The Arctic is burning! A northeastern Siberian town, north of the Arctic Circle, is likely to have set a record for the highest temperature documented in the Arctic, with a reading of 100.4 degrees (38 Celsius) recorded in June, 2020. The dangerous greenhouse gas methane is bubbling up from melting permafrost in the Arctic and from the shallow seas north of Siberia. Furthermore, wildfires in the Arctic are emitting an unprecedented amount of CO2.
The 2020 hurricane season has started early, notably with Laura, and it is predicted to be unusually severe. Greenland’s ice sheet is melting. Ice shelves are collapsing in the Antarctic. But despite these obvious signs of danger, the climate emergency is hardly mentioned in the 2020 political campaigns, or in U.S. mass media. It ought to be a central issue.
Greta Thunberg’s 2019 speech at Davos
Here are some quotations from the speech of world-famous teenage climate activist Greta:
“Our house is on fire. I am here to say, our house is on fire. According to the IPCC, we are less than 12 years away from not being able to undo our mistakes. In that time, unprecedented changes in all aspects of society need to have taken place, including a reduction of our CO2 emissions by at least 50%…
“Here in Davos—just like everywhere else—everyone is talking about money.
It seems money and growth are our only main concerns.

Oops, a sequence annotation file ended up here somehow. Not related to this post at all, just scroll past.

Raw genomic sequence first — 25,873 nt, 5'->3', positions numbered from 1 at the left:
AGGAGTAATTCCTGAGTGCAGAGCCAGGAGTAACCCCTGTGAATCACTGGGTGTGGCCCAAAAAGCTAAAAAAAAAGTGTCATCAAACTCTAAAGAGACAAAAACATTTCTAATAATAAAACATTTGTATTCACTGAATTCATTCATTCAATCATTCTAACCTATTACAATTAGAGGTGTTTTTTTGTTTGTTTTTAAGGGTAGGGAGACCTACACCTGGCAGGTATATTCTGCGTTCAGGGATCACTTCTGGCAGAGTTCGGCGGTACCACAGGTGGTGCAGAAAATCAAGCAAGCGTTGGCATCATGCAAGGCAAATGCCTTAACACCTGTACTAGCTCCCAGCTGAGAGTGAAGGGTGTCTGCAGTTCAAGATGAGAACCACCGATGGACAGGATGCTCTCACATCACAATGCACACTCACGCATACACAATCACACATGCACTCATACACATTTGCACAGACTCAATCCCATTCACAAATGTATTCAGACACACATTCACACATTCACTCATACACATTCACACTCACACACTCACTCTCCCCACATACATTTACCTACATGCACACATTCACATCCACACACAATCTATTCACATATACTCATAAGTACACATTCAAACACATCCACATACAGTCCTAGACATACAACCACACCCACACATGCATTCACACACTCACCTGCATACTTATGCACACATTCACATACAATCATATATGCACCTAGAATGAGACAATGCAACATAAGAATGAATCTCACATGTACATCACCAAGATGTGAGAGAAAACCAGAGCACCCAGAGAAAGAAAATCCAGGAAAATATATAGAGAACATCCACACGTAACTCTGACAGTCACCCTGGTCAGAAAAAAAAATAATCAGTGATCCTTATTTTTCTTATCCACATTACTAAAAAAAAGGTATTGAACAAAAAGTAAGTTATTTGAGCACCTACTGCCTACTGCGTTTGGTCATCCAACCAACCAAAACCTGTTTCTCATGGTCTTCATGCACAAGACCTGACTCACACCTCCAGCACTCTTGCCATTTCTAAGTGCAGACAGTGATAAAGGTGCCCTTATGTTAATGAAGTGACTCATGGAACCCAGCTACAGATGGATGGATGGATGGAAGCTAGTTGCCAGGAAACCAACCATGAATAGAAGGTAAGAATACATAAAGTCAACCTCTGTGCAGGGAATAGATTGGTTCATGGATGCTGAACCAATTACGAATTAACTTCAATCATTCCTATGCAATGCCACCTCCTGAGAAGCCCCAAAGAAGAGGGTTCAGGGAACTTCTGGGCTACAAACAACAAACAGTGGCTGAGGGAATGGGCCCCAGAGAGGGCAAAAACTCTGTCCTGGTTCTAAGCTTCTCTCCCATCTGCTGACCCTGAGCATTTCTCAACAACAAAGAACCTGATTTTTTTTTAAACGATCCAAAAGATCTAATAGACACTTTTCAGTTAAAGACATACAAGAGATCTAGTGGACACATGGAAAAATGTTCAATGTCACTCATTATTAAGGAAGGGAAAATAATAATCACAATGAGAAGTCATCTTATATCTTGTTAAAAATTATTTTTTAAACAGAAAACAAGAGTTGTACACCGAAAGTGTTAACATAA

“And since the climate crisis has never once been treated as a crisis, people are simply not aware of the full consequences on our everyday life. People are not aware that there is such a thing as a carbon budget, and just how incredibly small that remaining carbon budget is. That needs to change today.
“No other current challenge can match the importance of establishing a wide, public awareness and understanding of our rapidly disappearing carbon budget, that should and must become our new global currency and the very heart of our future and present economics.
“We are at a time in history where everyone with any insight of the climate crisis that threatens our civilization—and the entire biosphere—must speak out in clear language, no matter how uncomfortable and unprofitable that may be.
“We must change almost everything in our current societies. The bigger your carbon footprint, the bigger your moral duty. The bigger your platform, the bigger your responsibility.”
A new freely downloadable book
I would like to announce the publication of a new book, which discusses the ecological crisis that we face today. The book may be downloaded free of charge and freely circulated.
John Scales Avery is a theoretical chemist at the University of Copenhagen. He is noted for his books and research publications in quantum chemistry, thermodynamics, evolution, and history of science. His 2003 book Information Theory and Evolution set forth the view that the phenomenon of life, including its origin, evolution, as well as human cultural evolution, has its background situated in the fields of thermodynamics, statistical mechanics, and information theory. Since 1990 he has been the Chairman of the Danish National Group of Pugwash Conferences on Science and World Affairs. Between 2004 and 2015 he also served as Chairman of the Danish Peace Academy. He founded the Journal of Bioenergetics and Biomembranes, and was for many years its Managing Editor. He also served as Technical Advisor to the World Health Organization, Regional Office for Europe (1988-1997).